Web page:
8. Chopra, IJ, Sack J, Fisher DA (1975b) 3,3′,5′-Triiodothyronine (reverse T3) and 3,3′,5-triiodothyronine (T3) in fetal and adult sheep: studies of metabolic clearance rates, production rates, serum binding, and thyroidal content relative to thyroxine. Endocrinology 97: 1080–1088PubMedGoogle Scholar
  9. Gutmann I, Wahlefeld AW, (1974) L-(+)Lactate. Determination with lactate dehydrogenase and NAD. In: Bergmeyer HU (ed) Methods of enzymatic analysis, 2nd edn. Academic Press, New York, pp 1464–1468Google Scholar
  10. Hickson RC, Hagberg JM, Conlee RK, Jones DA, Ehsani AA, Winder WW (1979) Effect of training on hormonal responses to exercise in competitive swimmers. Eur J Appl Physiol 41: 211–219CrossRefGoogle Scholar
  11. Holloszy JO (1967) Biochemical adaptations in muscle. J Biol Chem 242: 2278–2282PubMedGoogle Scholar
  12. Irvine CHG (1968) Effect of exercise on thyroxine degradation in athletes and non-athletes. J Clin Endocrinol Metab 28: 942–948PubMedGoogle Scholar
  13. O'Connell M, Phinney SD, Horton ES, Sims EAH, Danforth E Jr (1978) The effect of a ketogenic diet and acute exercise on thyroid hormone metabolism. Program and Abstracts of The Endocrine Society 60th Annual Meeting (abstract), p 421Google Scholar
  14. O'Connell M, Robbins DC, Horton ES, Sims EAH, Danforth E Jr, (1979) Changes in serum concentration of 3,3′,5′-triiodothyronine and 3,5,3′-triiodothyronine during prolonged moderate exercise. J Clin Endocrinol Metab 49: 242–246PubMedGoogle Scholar
  15. Pitt-Rivers R, Tata JR (1959) The thyroid hormones. Pergamon Press, New YorkGoogle Scholar
  16. Premachandra BN (1976) A simple and rapid radioimmunoassay of triiodothyronine in unextracted serum. J Nucl Med 17: 411–416PubMedGoogle Scholar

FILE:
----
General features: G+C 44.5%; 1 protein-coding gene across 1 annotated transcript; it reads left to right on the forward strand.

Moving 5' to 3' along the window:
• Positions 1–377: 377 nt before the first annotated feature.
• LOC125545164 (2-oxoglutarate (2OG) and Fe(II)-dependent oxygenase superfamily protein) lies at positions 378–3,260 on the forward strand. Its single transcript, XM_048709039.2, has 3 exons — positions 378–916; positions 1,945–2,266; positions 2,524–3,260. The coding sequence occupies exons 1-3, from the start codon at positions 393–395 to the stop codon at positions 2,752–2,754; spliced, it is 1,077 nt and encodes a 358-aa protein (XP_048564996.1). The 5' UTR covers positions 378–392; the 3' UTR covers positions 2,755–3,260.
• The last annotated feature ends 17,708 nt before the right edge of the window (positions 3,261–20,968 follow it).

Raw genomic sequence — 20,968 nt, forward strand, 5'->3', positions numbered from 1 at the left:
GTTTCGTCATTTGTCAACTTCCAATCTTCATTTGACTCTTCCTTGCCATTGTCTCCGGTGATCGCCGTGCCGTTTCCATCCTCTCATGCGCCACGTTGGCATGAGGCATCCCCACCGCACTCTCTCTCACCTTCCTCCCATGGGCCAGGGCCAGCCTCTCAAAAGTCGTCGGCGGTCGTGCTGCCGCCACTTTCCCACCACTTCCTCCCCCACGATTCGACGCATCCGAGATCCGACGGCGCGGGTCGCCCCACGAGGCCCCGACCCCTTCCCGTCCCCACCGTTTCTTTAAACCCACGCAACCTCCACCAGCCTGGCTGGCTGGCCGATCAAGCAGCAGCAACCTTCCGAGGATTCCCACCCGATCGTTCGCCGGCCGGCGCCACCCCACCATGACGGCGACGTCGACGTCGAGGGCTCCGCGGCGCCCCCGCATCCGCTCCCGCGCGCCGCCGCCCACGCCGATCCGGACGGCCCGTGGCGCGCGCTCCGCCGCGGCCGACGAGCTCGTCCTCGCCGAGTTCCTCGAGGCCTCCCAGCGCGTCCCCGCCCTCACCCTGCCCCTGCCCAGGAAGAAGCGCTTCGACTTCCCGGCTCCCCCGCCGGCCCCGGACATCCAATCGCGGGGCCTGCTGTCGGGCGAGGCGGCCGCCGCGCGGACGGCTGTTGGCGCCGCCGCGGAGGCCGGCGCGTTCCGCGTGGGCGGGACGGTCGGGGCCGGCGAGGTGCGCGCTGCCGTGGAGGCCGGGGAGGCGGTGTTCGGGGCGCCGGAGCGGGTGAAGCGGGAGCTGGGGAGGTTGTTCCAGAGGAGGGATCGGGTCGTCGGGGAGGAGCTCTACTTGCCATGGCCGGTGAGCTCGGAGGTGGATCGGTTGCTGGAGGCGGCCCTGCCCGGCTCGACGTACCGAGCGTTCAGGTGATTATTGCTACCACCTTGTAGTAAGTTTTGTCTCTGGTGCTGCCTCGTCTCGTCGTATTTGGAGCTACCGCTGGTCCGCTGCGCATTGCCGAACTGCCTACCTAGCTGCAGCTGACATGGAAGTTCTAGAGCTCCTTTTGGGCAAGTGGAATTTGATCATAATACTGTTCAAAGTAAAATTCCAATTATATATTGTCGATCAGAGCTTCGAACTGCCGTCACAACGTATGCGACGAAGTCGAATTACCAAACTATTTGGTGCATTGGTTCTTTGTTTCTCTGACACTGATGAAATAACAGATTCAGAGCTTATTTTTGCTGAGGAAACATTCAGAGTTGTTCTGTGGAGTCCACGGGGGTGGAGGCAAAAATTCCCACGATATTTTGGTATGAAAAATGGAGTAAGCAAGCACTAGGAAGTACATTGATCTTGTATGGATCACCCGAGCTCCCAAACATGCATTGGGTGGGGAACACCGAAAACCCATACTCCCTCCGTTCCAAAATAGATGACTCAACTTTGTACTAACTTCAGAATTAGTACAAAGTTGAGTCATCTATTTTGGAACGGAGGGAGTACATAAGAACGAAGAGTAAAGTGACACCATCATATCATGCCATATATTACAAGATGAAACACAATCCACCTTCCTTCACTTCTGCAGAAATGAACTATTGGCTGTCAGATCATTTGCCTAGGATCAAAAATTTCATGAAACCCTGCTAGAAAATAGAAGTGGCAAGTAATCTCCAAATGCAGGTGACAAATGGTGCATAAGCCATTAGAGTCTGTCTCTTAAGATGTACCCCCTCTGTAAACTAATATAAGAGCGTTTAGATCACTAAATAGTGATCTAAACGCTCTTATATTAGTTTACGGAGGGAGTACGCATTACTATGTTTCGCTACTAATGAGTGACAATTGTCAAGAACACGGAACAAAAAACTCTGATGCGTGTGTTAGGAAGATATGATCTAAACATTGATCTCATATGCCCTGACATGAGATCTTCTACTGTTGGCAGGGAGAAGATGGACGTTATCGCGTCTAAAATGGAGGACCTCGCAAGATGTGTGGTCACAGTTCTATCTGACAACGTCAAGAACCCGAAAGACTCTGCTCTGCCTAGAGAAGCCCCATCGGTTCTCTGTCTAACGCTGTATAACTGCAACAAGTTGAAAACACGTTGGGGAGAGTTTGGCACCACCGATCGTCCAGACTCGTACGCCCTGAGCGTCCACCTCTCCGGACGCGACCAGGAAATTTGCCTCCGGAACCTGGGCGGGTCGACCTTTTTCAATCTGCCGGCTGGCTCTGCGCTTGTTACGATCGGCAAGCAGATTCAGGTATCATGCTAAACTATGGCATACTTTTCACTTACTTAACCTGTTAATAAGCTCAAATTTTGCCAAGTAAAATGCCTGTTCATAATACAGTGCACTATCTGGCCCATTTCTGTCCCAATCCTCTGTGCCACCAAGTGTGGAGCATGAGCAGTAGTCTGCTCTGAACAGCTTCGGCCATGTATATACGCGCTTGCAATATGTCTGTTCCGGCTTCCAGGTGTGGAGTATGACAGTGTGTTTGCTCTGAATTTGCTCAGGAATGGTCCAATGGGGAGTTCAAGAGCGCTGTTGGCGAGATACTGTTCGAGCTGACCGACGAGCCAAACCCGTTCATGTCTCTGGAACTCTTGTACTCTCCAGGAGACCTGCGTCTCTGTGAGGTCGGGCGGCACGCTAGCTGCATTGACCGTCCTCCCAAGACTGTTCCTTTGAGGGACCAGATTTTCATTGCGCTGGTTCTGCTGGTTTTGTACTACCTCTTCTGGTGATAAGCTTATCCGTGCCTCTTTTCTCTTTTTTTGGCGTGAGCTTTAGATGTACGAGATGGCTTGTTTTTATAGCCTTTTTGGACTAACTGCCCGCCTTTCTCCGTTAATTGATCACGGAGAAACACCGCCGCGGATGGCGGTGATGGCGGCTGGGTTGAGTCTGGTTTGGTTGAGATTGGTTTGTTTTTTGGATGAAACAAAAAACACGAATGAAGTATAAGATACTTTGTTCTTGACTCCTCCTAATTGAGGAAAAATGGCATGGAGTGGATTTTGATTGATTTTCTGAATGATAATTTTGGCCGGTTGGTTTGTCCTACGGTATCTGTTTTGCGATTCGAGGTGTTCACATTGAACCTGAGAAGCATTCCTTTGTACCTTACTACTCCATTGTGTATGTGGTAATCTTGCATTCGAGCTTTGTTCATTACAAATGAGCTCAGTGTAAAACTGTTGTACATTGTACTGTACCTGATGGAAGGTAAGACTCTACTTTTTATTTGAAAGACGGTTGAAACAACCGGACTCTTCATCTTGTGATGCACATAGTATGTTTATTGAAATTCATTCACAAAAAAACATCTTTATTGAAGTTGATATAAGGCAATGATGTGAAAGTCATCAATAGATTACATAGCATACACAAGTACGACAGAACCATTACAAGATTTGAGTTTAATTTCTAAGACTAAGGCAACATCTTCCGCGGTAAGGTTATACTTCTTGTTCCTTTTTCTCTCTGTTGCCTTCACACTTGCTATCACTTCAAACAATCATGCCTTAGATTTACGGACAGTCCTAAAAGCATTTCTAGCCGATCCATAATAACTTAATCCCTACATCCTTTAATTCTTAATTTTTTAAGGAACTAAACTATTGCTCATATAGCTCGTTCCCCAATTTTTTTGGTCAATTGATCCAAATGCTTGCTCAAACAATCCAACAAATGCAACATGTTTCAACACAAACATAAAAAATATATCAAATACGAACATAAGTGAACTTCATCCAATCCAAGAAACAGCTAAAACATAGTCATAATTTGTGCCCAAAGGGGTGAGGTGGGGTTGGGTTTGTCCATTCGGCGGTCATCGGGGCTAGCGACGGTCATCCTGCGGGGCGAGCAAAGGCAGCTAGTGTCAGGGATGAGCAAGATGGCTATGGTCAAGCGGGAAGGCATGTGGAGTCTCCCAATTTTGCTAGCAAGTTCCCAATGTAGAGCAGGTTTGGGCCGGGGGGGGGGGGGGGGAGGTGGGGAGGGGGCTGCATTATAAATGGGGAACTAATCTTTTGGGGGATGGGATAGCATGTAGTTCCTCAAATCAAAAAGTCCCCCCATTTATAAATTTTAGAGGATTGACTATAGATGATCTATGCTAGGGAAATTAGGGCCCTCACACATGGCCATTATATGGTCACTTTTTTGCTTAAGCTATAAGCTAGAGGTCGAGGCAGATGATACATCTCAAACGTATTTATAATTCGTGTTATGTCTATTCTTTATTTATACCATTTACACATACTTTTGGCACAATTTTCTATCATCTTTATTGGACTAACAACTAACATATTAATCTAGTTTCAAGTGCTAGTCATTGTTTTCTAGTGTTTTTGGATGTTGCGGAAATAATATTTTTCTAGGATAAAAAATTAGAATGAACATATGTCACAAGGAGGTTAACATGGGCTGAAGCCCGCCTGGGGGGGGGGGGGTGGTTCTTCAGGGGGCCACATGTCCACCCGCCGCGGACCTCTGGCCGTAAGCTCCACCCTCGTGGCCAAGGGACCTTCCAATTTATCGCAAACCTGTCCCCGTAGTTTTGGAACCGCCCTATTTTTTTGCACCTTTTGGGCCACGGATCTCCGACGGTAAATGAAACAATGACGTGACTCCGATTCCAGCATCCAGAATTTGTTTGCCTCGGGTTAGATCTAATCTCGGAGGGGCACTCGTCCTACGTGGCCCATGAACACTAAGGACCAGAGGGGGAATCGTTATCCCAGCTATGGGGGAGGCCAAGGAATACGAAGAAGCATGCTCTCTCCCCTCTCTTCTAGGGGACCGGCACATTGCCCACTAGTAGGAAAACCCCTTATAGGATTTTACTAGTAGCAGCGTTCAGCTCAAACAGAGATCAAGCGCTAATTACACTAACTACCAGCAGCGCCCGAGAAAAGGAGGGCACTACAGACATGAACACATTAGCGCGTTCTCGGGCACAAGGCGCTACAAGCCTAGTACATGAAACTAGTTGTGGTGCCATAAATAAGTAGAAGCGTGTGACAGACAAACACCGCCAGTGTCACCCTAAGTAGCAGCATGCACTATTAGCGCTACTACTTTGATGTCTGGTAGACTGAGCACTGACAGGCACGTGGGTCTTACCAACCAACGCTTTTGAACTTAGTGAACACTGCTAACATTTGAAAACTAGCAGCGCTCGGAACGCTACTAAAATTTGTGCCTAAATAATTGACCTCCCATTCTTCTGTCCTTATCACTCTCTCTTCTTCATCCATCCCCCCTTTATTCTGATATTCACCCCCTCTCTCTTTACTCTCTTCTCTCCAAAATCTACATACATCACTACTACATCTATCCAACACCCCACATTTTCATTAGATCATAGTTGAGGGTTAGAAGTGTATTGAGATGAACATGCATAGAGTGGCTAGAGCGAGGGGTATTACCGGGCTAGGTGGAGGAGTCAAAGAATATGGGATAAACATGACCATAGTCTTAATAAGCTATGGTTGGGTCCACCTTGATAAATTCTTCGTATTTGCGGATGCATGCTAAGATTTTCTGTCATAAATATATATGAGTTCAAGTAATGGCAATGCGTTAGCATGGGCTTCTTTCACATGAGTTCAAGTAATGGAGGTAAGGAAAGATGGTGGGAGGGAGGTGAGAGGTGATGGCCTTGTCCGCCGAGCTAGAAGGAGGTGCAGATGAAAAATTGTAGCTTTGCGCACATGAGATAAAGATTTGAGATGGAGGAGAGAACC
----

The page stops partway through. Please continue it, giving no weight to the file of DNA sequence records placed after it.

17. Premachandra BN (1978) Radioimmunoassay of reverse triiodothyronine. J Clin Endocrinol Metab 47: 746–750PubMedGoogle Scholar
  18. Premachandra BN, Ibrahim II (1974) Use of thyroxine-binding antibodies for rapid estimation of total thyroxine and free thyroxine index in human sera. Radio-immunoassay and Related Procedures in Medicine, vol II. IAEA Symposium Proceedings, Istanbul. IAEA, Vienna, pp 141–160Google Scholar
  19. Premachandra BN, Perlstein IB, Blumenthal HT (1970) Studies on Obesity II. Slow-moving thyroxine binding globulin in the sera of normal and obese subjects. J Clin Endocrinol Metab 30: 752–762PubMedCrossRefGoogle Scholar
  20. Terjung RL, Winder WW (1975) Exercise and thyroid function. Med Sci Sports 7: 20–26PubMedGoogle Scholar
  21. Theilade P, Hansen JM, Skovsted L, Kampmann JP (1979) Effect of exercise on thyroid parameters and on metabolic clearance rate of antipyrine in man. Acta Endocrinol (Kbh) (Copenh) 92: 271–276Google Scholar
  22. Vagenakis AG, Burger A, Portnay GI, Rudolph M, O'Brian JT, Azizi F, Arky RA, Nicod P, Ingbar SH, Braverman LE (1975) Diversion of peripheral thyroxine metabolism from activating to inactivating pathways during complete fasting. J Clin Endocrinol Metab 41: 191–194PubMedCrossRefGoogle Scholar
  23. Winder WW, Hickson RC, Hagberg JM, Ehsani AA, McLane JA (1979) Training-induced changes in hormonal and metabolic responses to submaximal exercise. J Appl Physiol 46: 766–771PubMedGoogle Scholar

Copyright information

© Springer-Verlag 1981

Authors and Affiliations

  • B. N. Premachandra
    • 1
  • W. W. Winder
    • 1
  • R. Hickson
    • 1
  • S. Lang
    • 1
  • J. O. Holloszy
    • 1
  1. 1.Veterans Administration Medical Center, Jefferson Barracks, and Departments of Physiology and Preventive MedicineWashington University School of MedicineSt. LouisUSA

Personalised recommendations